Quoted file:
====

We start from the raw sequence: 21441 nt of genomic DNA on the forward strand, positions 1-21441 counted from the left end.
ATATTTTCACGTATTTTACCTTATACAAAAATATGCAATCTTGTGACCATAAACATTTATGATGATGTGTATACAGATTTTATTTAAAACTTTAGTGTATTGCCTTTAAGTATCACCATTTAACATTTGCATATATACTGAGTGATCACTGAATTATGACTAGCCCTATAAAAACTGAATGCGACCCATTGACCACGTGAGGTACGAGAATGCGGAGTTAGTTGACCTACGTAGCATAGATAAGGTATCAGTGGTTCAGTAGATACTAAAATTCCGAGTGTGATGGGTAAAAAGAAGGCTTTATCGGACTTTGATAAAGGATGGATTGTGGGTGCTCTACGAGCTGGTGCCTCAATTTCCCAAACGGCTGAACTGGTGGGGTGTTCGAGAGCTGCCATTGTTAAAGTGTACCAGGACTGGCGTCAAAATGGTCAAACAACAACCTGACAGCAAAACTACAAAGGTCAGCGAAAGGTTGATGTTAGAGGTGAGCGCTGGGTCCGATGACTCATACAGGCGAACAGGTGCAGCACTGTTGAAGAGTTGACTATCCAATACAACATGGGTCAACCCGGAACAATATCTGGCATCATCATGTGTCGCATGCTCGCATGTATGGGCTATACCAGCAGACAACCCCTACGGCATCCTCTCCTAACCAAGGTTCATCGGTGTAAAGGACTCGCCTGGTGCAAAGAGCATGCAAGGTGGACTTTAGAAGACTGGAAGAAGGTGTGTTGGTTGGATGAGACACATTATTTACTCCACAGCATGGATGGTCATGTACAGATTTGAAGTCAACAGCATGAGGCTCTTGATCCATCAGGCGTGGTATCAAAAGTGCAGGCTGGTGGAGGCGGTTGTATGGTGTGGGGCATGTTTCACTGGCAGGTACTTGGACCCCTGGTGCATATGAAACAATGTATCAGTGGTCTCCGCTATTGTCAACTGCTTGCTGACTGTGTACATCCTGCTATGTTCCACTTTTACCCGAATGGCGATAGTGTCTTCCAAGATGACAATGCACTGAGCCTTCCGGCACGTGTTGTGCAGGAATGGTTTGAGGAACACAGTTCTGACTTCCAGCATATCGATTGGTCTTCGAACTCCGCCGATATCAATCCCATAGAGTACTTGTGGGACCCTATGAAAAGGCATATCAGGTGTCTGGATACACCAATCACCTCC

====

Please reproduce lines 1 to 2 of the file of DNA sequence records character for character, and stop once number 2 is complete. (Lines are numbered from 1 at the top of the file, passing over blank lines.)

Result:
We start from the raw sequence: 21441 nt of genomic DNA on the forward strand, positions 1-21441 counted from the left end.
ATATTTTCACGTATTTTACCTTATACAAAAATATGCAATCTTGTGACCATAAACATTTATGATGATGTGTATACAGATTTTATTTAAAACTTTAGTGTATTGCCTTTAAGTATCACCATTTAACATTTGCATATATACTGAGTGATCACTGAATTATGACTAGCCCTATAAAAACTGAATGCGACCCATTGACCACGTGAGGTACGAGAATGCGGAGTTAGTTGACCTACGTAGCATAGATAAGGTATCAGTGGTTCAGTAGATACTAAAATTCCGAGTGTGATGGGTAAAAAGAAGGCTTTATCGGACTTTGATAAAGGATGGATTGTGGGTGCTCTACGAGCTGGTGCCTCAATTTCCCAAACGGCTGAACTGGTGGGGTGTTCGAGAGCTGCCATTGTTAAAGTGTACCAGGACTGGCGTCAAAATGGTCAAACAACAACCTGACAGCAAAACTACAAAGGTCAGCGAAAGGTTGATGTTAGAGGTGAGCGCTGGGTCCGATGACTCATACAGGCGAACAGGTGCAGCACTGTTGAAGAGTTGACTATCCAATACAACATGGGTCAACCCGGAACAATATCTGGCATCATCATGTGTCGCATGCTCGCATGTATGGGCTATACCAGCAGACAACCCCTACGGCATCCTCTCCTAACCAAGGTTCATCGGTGTAAAGGACTCGCCTGGTGCAAAGAGCATGCAAGGTGGACTTTAGAAGACTGGAAGAAGGTGTGTTGGTTGGATGAGACACATTATTTACTCCACAGCATGGATGGTCATGTACAGATTTGAAGTCAACAGCATGAGGCTCTTGATCCATCAGGCGTGGTATCAAAAGTGCAGGCTGGTGGAGGCGGTTGTATGGTGTGGGGCATGTTTCACTGGCAGGTACTTGGACCCCTGGTGCATATGAAACAATGTATCAGTGGTCTCCGCTATTGTCAACTGCTTGCTGACTGTGTACATCCTGCTATGTTCCACTTTTACCCGAATGGCGATAGTGTCTTCCAAGATGACAATGCACTGAGCCTTCCGGCACGTGTTGTGCAGGAATGGTTTGAGGAACACAGTTCTGACTTCCAGCATATCGATTGGTCTTCGAACTCCGCCGATATCAATCCCATAGAGTACTTGTGGGACCCTATGAAAAGGCATATCAGGTGTCTGGATACACCAATCACCTCC